Like similar pandemic-era high-fliers, shares in Shopify (NYSE:SHOP) have seen a big price cut so far in 2022. Adjusting for its recent stock split, SHOP stock started off the year changing hands for around $136.31 per share.
Today? It’s trading for around $35 per share. That’s a more than a 74% drop. Yes, over the past month, shares in the e-commerce software provider have more or less been rangebound. A bit of positive news (more below) helped the stock perk back up, after falling to a new 52-week low following its June 29 stock split.
However, I wouldn’t view its recent rangebound performance as a sign that it’s bottomed out. Much less, gearing up for a recovery. Why? Shopify’s growth is slowing down. This points to further drops, until its valuation more accurately takes this into account. As before, avoiding it is your best move.
Latest News Does Little to Change the Story
Given current market conditions, it’s not surprising Shopify’s stock split had the opposite effect on its share price. The above-mentioned is the latest positive news with the company– and is somewhat having an impact on shares.
Even as it does little to change the story with SHOP stock — what is this latest development? As InvestorPlace’s William White reported July 21, shares saw a boost on news of the company forming a partnership with Alphabet’s (NASDAQ:GOOGL,NASDAQ:GOOG) YouTube platform.
In a nutshell, the deal between the two companies basically enables YouTube content creators to integrate their Shopify-powered online stores onto their channels, enabling fans to purchase merchandise without leaving the site. Yet, while this is possibly a great monetization effort for YouTube, it is also a minor positive for Shopify. But it is not big enough of a development to solve what the company’s largest issue is right now.
The issue? Slowing growth. As the pandemic boom times for e-commerce are now in the rearview mirror, the growth slowdown we’ve seen in recent quarters is likely to continue. This will put more pressure on the stock.
Slowing Growth, and a Further De-Rating, Likely Ahead
Market sentiment has of course played a massive role in how poorly SHOP stock has performed in 2022, but it’s not been the sole factor. Underwhelming results have played a big role as well.
For instance, in its last quarterly earnings release back in May, Shopify delivered adjusted earnings well below expectations. The company’s top line growth (22%) was well below the 40% or more year-over-year revenue growth reported in preceding quarters.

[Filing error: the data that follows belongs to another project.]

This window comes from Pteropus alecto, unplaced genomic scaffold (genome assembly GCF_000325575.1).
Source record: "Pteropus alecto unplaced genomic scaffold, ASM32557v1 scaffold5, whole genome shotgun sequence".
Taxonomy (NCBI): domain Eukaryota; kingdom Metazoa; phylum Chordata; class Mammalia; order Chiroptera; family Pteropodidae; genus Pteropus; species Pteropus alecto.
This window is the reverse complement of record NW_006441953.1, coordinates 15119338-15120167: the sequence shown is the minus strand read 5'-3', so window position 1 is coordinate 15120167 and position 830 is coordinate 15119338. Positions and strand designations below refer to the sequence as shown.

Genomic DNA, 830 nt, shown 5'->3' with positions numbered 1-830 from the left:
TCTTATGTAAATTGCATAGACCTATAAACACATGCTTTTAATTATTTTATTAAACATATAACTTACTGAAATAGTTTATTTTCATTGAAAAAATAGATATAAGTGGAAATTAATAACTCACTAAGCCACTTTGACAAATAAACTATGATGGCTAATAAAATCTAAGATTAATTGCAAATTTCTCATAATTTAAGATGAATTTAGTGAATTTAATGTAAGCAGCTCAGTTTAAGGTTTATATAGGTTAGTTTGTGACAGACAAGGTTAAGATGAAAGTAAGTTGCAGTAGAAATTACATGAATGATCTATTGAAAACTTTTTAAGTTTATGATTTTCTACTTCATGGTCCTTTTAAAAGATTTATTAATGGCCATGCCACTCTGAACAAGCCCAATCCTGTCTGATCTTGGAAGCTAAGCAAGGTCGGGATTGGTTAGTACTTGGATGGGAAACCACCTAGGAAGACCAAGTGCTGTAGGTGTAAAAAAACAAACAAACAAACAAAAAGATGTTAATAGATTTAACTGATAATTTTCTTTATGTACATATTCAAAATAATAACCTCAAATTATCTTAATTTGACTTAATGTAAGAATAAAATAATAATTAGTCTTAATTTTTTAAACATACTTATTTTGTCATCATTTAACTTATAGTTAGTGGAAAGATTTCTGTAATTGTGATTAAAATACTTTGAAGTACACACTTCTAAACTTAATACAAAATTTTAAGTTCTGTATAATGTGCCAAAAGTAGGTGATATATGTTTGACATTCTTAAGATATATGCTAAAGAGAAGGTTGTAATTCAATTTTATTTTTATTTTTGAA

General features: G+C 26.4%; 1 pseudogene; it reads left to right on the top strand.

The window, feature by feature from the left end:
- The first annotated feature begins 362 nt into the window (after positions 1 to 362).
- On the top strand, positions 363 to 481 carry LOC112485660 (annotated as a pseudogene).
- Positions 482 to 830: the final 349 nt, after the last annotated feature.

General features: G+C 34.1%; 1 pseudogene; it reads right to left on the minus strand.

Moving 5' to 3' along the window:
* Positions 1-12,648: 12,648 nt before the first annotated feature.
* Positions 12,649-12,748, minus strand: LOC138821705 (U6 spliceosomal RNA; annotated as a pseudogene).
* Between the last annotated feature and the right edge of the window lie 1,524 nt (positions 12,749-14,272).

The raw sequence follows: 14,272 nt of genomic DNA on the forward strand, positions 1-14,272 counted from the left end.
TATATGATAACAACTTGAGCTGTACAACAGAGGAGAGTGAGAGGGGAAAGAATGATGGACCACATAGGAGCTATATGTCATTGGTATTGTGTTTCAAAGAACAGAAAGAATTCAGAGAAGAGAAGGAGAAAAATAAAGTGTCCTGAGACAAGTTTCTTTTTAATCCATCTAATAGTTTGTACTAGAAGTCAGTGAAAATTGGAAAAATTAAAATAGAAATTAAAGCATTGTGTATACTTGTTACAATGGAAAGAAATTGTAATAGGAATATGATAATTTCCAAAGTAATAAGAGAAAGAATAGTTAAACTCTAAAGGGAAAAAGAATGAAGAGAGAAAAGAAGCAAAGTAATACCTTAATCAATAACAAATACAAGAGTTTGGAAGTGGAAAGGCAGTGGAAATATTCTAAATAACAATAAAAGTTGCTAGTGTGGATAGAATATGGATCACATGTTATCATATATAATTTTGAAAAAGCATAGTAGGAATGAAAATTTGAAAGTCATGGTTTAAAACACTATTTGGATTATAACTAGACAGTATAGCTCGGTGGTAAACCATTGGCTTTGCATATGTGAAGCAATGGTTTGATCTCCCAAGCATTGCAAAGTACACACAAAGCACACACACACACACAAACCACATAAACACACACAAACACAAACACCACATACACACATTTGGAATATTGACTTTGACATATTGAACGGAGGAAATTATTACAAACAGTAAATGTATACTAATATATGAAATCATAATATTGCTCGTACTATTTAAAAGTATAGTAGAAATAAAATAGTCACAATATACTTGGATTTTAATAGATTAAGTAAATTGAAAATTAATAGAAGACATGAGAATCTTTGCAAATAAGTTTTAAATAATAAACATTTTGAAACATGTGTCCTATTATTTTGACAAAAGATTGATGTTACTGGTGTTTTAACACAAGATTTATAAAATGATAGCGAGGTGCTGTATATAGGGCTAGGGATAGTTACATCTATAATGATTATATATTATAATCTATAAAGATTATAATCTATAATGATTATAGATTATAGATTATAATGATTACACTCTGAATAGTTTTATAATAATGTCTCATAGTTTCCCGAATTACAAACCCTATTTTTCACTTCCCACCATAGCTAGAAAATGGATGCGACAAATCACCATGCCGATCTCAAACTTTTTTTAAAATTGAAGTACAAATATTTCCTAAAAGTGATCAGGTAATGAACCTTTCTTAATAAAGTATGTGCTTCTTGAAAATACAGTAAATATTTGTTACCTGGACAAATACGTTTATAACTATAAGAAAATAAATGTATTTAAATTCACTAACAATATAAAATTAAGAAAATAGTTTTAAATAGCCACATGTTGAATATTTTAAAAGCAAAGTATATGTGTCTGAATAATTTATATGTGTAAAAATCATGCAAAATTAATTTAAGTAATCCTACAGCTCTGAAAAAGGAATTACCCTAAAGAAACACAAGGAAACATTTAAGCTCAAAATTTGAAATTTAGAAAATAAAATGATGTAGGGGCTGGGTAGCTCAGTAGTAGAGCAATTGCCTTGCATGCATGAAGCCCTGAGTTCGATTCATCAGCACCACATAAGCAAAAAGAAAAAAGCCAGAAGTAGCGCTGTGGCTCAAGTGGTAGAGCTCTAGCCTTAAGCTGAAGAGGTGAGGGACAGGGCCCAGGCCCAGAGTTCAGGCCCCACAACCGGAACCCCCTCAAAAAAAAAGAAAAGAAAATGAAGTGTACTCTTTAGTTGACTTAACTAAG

It remains to be seen to what extent growth will slow down from here. It’s looking more likely a recession will happen, but it’s not guaranteed to happen. If a recession happens, it could be a mild one rather than a severe one.
Nevertheless, Shopify isn’t likely to return to the levels of elevated growth experienced during the pandemic era. The issue? Despite the massive dive in its stock price, its valuation still prices-in a higher rate of growth. Shares continue to command a triple-digit forward price-to-earnings (P/E) ratio. This points to a further de-rating, as a lower rate of future growth calls for a lower valuation.
Shopify stock right now earns a “F” rating in my Portfolio Grader. As a slowdown in growth resulted in a further walk-back of its valuation, how much further do I think shares could fall from here?
Another 74% drop may not be in store. Growth may be slowing down, but it’s still coming in at a double-digit annual clip. Earnings for now are unimpressive, yet they could see a big jump, once the company completes the buildout of its fulfillment network.
Still, re-hitting its recent low ($29.76 per share), and sliding towards the mid-$20s per share, may not be out of the question. Factors like rising interest rates, which negatively impact stock prices, could also put a moderate amount of additional pressure onto its valuation.
With such poor performance, hold off SHOP stock.
On the date of publication, Louis Navellier had a long position in GOOG. Louis Navellier did not have (either directly or indirectly) any other positions in the securities mentioned in this article. The InvestorPlace Research Staff member primarily responsible for this article did not hold (either directly or indirectly) any positions in the securities mentioned in this article.